Holy, Holy, Holy!


"Day and night they never cease to say, '
Holy, holy, holy, is the Lord God Almighty,
who was, and is, and is to come!'"

Revelation 4:8

Holy, holy, holy!  Lord God Almighty!
Early in the morning our song shall rise to thee.
Holy, holy, holy!  Merciful and mighty!
God in three Persons, blessed Trinity!

Holy, holy, holy!  All the saints adore thee,
casting down their golden crowns around the glassy sea;
cherubim and seraphim falling down before thee,
who wert, and art, and evermore shalt be.

Holy, holy, holy!  Though the darkness hide thee,
though the eye of sinful man thy glory may not see,
only thou art holy; there is none beside thee
perfect in pow'r, in love, and purity.

Holy, holy, holy!  Lord God Almighty!
All thy works shall praise thy name in earth and sky and sea.
Holy, holy, holy!  Merciful and mighty!
God in three Persons, blessed Trinity!

- Reginald Heber, 1826


One of the great trinitarian hymns, "Holy, Holy, Holy!" is as popular today as ever.  Reginald Heber wrote the hymn in the early 1800s during his time as vicar of the village of Hodnet in England.  During this time, he wrote prolifically and composed over 100 hymns, many of which survive to this day.  But he yearned to go to India, and when he received the opportunity, he did not hesitate.  He left his homeland to travel throughout India and to serve as Bishop of Calcutta for three years before he passed on into glory.  

The lyrics to "Holy, Holy, Holy!" were discovered by his widow after his death and published posthumously, but it wasn't until the grand tune NICAEA was composed for his words that the hymn soared to its place among the great hymns.


This hymn was written specifically to celebrate and worship the Trinity.  Both the first and final stanzas close with "God in three Persons, blessed Trinity!", so we cannot miss the hymnwriter's intent!  This song is brimming with images of worship of the Triune God.  

The first stanza opens with praise to the thrice holy God Almighty early in the morning.  It's as if at the dawn of each new day, our first and best thought will be of worship of the Almighty God.  There is a hope and brightness here that grows in brilliance throughout the stanzas.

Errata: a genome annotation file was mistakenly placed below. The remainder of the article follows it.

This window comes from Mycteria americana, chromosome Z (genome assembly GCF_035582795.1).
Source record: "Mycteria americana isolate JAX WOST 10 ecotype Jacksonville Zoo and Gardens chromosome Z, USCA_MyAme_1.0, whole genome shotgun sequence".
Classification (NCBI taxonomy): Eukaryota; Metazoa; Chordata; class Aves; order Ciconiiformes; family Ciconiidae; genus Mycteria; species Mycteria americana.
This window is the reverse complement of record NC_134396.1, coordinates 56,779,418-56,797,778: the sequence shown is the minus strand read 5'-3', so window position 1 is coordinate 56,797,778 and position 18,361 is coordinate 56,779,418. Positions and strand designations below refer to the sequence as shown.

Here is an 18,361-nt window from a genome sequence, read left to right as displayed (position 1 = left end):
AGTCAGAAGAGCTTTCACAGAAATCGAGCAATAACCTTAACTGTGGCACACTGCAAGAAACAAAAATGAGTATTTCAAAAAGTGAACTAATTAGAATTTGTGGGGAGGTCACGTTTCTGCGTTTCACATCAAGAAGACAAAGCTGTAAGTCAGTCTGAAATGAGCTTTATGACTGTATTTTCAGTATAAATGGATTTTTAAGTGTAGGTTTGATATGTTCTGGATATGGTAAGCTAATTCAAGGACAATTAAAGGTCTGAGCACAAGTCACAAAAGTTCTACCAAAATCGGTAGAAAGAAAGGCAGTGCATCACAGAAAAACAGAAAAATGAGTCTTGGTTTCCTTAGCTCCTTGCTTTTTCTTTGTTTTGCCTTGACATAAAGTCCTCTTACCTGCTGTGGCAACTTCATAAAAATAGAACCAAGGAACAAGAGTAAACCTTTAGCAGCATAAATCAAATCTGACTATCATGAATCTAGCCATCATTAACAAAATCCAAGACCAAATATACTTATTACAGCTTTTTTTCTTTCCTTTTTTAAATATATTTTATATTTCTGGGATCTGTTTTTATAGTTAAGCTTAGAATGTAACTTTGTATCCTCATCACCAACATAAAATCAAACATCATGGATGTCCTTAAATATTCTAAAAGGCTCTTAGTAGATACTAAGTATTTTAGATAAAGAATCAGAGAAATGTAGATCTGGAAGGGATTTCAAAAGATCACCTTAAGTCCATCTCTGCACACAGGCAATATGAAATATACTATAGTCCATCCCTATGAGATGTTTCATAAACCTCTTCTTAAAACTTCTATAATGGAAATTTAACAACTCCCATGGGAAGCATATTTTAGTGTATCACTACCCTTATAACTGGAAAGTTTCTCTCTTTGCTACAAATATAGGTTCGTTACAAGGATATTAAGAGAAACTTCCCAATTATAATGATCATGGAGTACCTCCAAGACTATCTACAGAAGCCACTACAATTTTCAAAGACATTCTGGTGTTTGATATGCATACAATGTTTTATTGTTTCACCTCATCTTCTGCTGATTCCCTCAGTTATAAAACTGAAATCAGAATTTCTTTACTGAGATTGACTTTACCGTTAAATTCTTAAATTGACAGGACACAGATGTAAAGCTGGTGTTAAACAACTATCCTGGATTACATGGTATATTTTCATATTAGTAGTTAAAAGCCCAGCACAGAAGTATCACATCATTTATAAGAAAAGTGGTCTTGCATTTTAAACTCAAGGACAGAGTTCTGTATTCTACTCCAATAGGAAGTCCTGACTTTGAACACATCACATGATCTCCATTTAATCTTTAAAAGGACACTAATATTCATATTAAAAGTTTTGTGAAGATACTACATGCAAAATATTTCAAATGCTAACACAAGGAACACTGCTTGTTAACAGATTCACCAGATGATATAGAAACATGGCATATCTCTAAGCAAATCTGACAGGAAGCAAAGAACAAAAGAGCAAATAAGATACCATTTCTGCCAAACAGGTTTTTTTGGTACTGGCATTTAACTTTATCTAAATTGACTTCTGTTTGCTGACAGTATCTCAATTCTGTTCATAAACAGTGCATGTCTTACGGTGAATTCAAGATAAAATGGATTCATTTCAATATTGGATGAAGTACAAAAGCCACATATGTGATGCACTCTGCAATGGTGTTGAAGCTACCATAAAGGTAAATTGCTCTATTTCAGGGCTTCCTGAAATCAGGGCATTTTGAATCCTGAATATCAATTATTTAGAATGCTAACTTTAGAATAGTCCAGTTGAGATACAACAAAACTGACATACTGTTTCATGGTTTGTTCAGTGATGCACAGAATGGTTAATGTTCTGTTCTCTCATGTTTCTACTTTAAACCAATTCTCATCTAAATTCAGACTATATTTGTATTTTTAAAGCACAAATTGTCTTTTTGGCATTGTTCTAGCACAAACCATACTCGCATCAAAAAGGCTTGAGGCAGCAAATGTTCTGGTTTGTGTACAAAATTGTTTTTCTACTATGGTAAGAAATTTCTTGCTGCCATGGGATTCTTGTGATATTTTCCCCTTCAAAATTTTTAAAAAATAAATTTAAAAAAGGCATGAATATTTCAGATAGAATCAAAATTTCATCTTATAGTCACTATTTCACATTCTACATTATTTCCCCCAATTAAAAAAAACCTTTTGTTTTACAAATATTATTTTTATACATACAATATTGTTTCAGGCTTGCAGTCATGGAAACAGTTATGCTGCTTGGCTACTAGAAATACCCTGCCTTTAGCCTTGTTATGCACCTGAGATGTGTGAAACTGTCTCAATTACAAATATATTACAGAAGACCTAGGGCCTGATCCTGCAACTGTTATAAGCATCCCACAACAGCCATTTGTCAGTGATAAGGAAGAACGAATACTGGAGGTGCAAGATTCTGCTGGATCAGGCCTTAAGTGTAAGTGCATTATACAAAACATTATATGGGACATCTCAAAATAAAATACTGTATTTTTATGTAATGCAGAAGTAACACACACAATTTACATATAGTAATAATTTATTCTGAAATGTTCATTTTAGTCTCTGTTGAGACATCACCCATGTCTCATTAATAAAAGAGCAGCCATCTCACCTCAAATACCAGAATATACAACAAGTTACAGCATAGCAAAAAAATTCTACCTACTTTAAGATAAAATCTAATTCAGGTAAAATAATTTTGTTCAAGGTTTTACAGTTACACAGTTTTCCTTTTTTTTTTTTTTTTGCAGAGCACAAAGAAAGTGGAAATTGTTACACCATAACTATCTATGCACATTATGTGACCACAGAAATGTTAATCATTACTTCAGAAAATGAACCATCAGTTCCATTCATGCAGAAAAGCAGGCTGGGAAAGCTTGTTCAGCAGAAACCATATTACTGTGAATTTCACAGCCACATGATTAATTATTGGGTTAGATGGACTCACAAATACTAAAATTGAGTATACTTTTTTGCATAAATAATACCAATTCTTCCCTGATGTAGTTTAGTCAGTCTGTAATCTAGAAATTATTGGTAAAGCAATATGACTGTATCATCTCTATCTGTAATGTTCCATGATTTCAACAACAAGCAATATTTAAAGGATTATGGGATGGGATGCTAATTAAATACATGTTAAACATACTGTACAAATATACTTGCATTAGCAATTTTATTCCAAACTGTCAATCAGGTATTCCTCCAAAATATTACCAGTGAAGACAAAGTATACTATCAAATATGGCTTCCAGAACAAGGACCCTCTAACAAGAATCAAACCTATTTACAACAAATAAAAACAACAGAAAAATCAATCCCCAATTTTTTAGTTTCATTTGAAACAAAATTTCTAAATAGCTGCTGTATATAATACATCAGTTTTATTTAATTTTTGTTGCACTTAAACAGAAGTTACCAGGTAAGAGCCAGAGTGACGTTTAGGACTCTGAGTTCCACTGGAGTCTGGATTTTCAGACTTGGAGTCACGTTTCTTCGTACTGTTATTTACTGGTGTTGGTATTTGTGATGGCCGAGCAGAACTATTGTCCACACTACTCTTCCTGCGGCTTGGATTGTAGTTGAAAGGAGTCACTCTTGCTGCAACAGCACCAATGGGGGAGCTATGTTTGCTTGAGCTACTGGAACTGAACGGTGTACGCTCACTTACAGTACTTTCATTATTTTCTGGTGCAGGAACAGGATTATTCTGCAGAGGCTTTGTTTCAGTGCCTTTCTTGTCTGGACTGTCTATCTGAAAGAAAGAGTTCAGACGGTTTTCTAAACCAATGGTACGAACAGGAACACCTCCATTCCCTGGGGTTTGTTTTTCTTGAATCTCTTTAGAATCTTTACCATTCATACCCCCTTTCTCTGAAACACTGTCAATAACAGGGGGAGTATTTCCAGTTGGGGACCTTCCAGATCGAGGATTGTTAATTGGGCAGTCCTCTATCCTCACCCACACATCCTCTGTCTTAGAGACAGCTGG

Our opening strains in the first stanza are magnified by the saints in heaven in the second stanza.  They join together in adoring the Majesty in heaven, "casting down their golden crowns around the glassy sea."  This paints a beautiful picture of the 24 elders of Revelation casting their crowns before the throne of God and of all the saints and all their works culminating in the worship of God on high.

The third stanza breaks for a moment to consider some of the attributes of God.  Despite that sinful man may not fully see His glory, this stanza proclaims that there is none beside Him, and that He is "perfect in pow'r, in love, and purity."

The building of worship finally overflows in the fourth stanza as the fullness of God's creation - "earth and sky and sea" - well up in praise together, all singing, "Holy, Holy, Holy!  Merciful and mighty!  God in three Persons, blessed Trinity!"


The tune NICAEA was written by John B. Dykes in 1861 as a setting for Heber's original lyrics, which were never set to music.  The lyrics and music have rarely been divorced since.  The tune is named NICAEA for the Nicene Creed which first really defined the nature of the Trinity (and Christ as both fully human and fully divine).  

NICAEA is a majestic anthem with a beautiful stately melody.  Lovely countermelodies move delightfully among the powerful chords, and one cannot help but think of the hymnwriter's repeated refrain "merciful and mighty," as the gentle moving notes seem to sound His mercy even as the powerful chords sound His might.